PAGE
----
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Posted 28 August 2009 - 19:35

Stylised into extinction, I'd say...


As has much of what we call F1 these days...


#39 Nigel Beresford

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Posted 28 August 2009 - 19:38

As has much of what we call F1 these days...



I see your points, of course, but I understand it is intended to resemble a kiwi (and I can see it as such). You have to view it in comparison to the Speedy Kiwi logo used from 1971 onwards rather than the conventional kiwi silhouette used prior to that point.

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#40 kayemod

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Posted 28 August 2009 - 19:45

I see your points, of course, but I understand it is intended to resemble a kiwi (and I can see it as such). You have to view it in comparison to the Speedy Kiwi logo used from 1971 onwards rather than the conventional kiwi silhouette used prior to that point.


On that kiwi, I regard Ron Dennis as one of the underappreciated men of F1, in his own way, I think he's contributed as much over the years as Bernie Ecclestone. I know he'll never forget how it all came about for him, and as far as honouring Bruce goes, I know we can rely on him to do the decent thing. 'Ere, I seem to have come over all emotional...


#41 ensign14

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Posted 28 August 2009 - 19:47

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#42 Nigel Beresford

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Posted 28 August 2009 - 19:58

IIRC incumbent team management at that time included several kiwi's - Phil Kerr & Alister Caldwell come to mind,


Purely for historical reference sake, Alastair was actually born in Yorkshire and emigrated to NZ when he was six. His website (alastaircaldwell.com) recounts this story and many others. He considers himself a New Zealander, though he also has a UK passport in addition to his NZ one.

Other kiwis at McLaren in the sixties and seventies included Phil Sharp, Leo Wybrott, Ray Grant, Kerry Adams, Howden Ganley and many more. It would seem that it was the gelling of this mix of national talents (Brits, Kiwis and Americans) which made them so successful at that time.

Edited by Nigel Beresford, 28 August 2009 - 20:04.


#43 hay!

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Posted 28 August 2009 - 23:07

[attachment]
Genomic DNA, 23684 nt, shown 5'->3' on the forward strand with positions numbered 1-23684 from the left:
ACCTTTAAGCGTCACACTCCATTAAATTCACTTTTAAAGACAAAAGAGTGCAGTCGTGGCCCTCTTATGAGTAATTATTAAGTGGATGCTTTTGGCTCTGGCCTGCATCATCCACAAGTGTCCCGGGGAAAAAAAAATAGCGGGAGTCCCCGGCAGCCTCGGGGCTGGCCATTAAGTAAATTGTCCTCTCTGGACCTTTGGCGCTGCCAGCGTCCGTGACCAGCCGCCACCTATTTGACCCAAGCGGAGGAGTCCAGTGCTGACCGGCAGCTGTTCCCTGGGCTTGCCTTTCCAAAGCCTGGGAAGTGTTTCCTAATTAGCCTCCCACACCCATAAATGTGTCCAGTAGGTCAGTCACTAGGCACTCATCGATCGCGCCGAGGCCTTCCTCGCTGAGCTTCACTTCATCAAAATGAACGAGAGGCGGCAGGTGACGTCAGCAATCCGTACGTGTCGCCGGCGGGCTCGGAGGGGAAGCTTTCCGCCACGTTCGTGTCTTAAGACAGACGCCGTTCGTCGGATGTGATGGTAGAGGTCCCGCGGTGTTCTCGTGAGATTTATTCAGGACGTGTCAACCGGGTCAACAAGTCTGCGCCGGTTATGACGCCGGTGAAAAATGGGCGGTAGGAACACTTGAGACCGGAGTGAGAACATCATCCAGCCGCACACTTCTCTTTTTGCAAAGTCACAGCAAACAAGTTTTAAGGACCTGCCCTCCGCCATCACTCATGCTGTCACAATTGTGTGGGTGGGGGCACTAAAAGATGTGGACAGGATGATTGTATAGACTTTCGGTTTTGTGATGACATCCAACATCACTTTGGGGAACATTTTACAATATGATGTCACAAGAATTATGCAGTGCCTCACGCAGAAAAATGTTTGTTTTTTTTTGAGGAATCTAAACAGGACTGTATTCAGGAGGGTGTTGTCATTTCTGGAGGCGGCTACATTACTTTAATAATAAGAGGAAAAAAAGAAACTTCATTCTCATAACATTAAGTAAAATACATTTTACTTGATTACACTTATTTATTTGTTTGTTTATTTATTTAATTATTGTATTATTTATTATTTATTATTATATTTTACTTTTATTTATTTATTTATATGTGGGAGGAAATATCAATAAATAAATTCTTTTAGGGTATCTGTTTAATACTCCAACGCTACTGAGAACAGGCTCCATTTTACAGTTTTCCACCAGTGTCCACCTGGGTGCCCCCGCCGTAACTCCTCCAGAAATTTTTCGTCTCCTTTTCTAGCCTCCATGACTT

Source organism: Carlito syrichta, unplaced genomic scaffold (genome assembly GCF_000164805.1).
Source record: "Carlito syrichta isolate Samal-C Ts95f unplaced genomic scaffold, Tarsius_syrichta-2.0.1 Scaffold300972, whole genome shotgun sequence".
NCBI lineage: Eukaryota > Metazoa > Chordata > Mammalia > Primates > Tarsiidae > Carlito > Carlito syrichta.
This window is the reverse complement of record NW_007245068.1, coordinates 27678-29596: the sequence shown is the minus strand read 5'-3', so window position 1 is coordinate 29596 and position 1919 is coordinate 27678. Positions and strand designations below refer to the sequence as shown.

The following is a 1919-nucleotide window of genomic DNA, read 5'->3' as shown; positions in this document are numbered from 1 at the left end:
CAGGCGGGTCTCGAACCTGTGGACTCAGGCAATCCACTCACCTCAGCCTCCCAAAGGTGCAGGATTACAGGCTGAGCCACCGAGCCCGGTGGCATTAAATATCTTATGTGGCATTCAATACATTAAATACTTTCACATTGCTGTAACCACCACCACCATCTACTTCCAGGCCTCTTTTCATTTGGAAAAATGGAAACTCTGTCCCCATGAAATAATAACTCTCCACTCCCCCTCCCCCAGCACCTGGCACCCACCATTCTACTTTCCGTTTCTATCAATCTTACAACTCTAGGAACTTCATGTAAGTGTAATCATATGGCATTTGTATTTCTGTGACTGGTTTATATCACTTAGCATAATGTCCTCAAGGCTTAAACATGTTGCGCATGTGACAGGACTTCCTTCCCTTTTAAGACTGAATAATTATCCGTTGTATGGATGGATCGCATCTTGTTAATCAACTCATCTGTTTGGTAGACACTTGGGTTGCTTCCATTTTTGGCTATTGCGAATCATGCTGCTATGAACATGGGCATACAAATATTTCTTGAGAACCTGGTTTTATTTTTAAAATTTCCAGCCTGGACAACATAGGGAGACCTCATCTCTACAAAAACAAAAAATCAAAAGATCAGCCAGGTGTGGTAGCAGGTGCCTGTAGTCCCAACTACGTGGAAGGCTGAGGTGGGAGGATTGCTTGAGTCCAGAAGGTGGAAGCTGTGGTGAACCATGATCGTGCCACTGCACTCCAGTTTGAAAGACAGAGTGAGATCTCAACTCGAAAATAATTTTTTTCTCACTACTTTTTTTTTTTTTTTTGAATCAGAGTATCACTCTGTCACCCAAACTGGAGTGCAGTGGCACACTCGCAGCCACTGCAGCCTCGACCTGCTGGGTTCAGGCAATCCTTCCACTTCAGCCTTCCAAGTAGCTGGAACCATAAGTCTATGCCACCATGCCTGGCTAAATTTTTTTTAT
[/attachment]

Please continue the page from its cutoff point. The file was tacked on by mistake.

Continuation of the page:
Go to the McLaren Racing web site (mclaren.co.uk) and look at the red icon that appears in your address bar. It looks like a smoothed out version of the old "speedy kiwi"


Posted Image


I go to bed a happy man :clap:

#44 GD66

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Posted 29 August 2009 - 06:30

What about Alan Jones winning the austrian GP in a Shadow in '77?
Shadow was an american team also based in England...


I saw an Alan Jones interview some years ago where he indicated his win was such a surprise to all concerned that the organisers had no copy of an anthem for the ceremony, and in the end a drunk played "Happy Birthday" on a trumpet. :lol:


#45 2F-001

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Posted 31 August 2009 - 10:29

The playing of a National Anthem for a driver is a relatively (in TNF terms, that is) recent addition, isn't it? Surely it used to be just in honour of the team or entrant's nation.



#46 Michael Oliver

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Posted 31 August 2009 - 10:43

That can be a fatal mistake, but it's what I do myself most of the time. On whether it's Anglo-American Racers or All-American Racers, with or without the hyphen, again I was posting from memory myself, but I've just checked with History of the Grand Prix Car and Doug Nye agrees with me, so if I'm wrong, at least I'm in good company. On Michael Oliver's point, I imagine that the operation was really always All-American Racers, but I understood that they called it Anglo-American as far as the UK subsidiary was concerned, so that was the name over the Ashford factory door.


Well, as I said in my earlier post, the contemporary programme at the time has no hyphen in 'Anglo American' and an email I have from Dan's office also reads 'All American Racers' without a hyphen...

#47 Doug Nye

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Posted 31 August 2009 - 11:18

Well, as I said in my earlier post, the contemporary programme at the time has no hyphen in 'Anglo American' and an email I have from Dan's office also reads 'All American Racers' without a hyphen...


But Mike - they were colonials. It's well known they can't spell and never grasped Her Majesty's hyphenation rules.
DCN


#48 kayemod

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Posted 31 August 2009 - 12:27

But Mike - they were colonials. It's well known they can't spell and never grasped Her Majesty's hyphenation rules.
DCN


At least nobody has referred to the outfit as All-American Racer's. I wonder if Eats Shoots & Leaves is available outside the UK?